ShipBob’s dashboard is also equipped with the data and tools to make inventory management and positioning easy, including:

Together with ShipBob, you can free up time by handing off storage, order fulfillment, warehouse management, and shipping to the experts, improve your customers’ experience, and strategize your supply chain for success.

“We are very impressed by ShipBob’s transparency, simplicity, and intuitive dashboard. So many 3PLs have either bad or no front-facing software, making it impossible to keep track of what’s leaving or entering the warehouse.

On the supply chain side, I just throw in what we placed at the factory into a WRO in the ShipBob dashboard, and I can see how many units we have on-hand, what’s incoming, what’s at docks, and so on. I can see all of those numbers in a few seconds, and it makes life so much easier.”

Harley Abrams, Operations Manager of SuperSpeed Golf, LLC

Improve in-house inventory management with ShipBob’s WMS

Even if you want to keep inventory storage and fulfillment in-house, ShipBob can help you improve inventory visibility and management.

Specifically, ecommerce brands can now use ShipBob’s warehouse management system (the same one that powers ShipBob’s global fulfillment network!) to streamline warehouse operations — including inventory recieving, storage, and picking.

With real-time, location-specific inventory visibility, intelligent cycle counts, and built-in checks and balances, your team can improve inventory accuracy without sacrificing operational efficiency, and without outsourcing.

For brands looking to scale internationally, ShipBob even offers a hybrid solution where merchants can employ ShipBob’s WMS technology in their own warehouses while simultaneously leveraging ShipBob’s fulfillment services in any of ShipBob’s fulfillment centers across the US, Canada, Europe, and Australia to improve cross-border shipping, reduce costs, and speed up deliveries.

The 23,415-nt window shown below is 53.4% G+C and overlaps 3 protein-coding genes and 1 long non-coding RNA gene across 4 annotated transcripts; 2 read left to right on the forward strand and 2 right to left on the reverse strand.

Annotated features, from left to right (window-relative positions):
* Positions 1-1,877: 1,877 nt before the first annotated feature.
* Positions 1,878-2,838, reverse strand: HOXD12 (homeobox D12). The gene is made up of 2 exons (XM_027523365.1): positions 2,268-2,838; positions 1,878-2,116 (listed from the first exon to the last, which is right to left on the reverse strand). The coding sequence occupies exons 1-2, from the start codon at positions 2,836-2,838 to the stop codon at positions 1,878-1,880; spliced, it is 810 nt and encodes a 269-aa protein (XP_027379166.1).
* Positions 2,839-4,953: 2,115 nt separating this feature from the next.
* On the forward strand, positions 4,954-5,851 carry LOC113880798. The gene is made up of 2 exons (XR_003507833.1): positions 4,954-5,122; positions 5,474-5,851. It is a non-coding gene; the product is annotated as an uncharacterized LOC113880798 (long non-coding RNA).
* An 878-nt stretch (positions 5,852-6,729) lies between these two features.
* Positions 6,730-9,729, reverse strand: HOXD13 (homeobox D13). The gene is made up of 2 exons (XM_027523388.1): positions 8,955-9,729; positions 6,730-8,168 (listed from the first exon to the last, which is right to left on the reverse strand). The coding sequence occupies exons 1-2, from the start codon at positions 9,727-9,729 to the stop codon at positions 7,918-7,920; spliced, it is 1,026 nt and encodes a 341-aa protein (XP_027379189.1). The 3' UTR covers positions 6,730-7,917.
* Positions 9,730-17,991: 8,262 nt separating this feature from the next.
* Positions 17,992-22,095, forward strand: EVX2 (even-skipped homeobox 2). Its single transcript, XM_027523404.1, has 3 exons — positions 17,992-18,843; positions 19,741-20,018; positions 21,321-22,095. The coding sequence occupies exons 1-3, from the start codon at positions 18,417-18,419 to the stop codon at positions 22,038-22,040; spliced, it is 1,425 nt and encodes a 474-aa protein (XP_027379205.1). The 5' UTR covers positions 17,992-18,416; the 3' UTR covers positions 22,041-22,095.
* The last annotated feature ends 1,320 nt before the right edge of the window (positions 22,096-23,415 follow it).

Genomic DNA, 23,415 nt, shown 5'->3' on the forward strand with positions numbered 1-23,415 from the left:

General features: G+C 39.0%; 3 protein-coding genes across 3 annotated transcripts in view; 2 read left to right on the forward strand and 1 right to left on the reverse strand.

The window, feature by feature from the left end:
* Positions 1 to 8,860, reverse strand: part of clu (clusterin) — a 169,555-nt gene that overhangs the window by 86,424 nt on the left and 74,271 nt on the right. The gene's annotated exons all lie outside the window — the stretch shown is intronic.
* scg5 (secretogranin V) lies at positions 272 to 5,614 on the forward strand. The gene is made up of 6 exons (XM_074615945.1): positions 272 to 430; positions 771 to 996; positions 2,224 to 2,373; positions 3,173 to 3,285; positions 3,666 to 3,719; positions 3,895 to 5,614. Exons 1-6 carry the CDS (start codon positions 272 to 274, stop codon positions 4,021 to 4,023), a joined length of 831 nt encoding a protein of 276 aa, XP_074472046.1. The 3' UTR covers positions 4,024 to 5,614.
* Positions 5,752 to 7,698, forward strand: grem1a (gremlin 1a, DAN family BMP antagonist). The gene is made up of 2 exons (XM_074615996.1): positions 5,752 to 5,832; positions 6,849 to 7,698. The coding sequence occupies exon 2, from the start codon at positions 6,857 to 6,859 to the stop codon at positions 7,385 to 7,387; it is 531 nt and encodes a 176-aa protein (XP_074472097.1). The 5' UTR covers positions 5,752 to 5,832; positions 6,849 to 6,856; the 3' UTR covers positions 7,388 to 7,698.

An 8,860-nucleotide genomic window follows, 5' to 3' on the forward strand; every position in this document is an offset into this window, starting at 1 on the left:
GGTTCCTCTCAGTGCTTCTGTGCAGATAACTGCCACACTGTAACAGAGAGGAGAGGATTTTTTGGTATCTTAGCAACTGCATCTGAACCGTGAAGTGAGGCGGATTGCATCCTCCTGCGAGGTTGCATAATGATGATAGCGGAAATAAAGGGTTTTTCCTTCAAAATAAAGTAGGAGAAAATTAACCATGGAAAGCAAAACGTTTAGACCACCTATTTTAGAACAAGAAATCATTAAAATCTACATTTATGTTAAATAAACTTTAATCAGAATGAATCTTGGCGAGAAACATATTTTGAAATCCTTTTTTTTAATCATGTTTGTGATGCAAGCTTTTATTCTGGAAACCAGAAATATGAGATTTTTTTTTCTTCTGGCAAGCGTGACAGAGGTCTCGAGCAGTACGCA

How do I determine the position of my inventory?

To determine the best physical positioning for your inventory, consider inventory turnover and days in sales inventory rates, how heavy or bulky each SKU is, and in which locations demand for each SKU is highest.

For accounting purposes, you can calculate the position of your inventory by adding the amount of raw materials, work in process inventory, and finished goods you have, and subtracting any backordered units.

Why is inventory position so important?

Where and how you position your inventory — both in storage and in your supply chain — hugley impacts your operational efficiency, inventory costs, and your ability to satisfy customers.

A good inventory positioning strategy helps allocate inventory optimally across warehouse racks, geographies, locations, and channels to improve stock availability, reduce total costs, minimize lead times, and delight customers.

How does ShipBob help improve inventory positioning?

ShipBob’s dashboard provides inventory information, metrics, and analytics to improve inventory management and positioning.

ShipBob also automates much of the inventory positioning process, and provides a broad network of fulfillment center locations to help ecommerce businesses place inventory closer to customer locations.

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Written By:

Rachel is a Content Marketing Specialist at ShipBob, where she writes blog articles, eGuides, and other resources to help small business owners master their logistics.

Read all posts written by Rachel Hand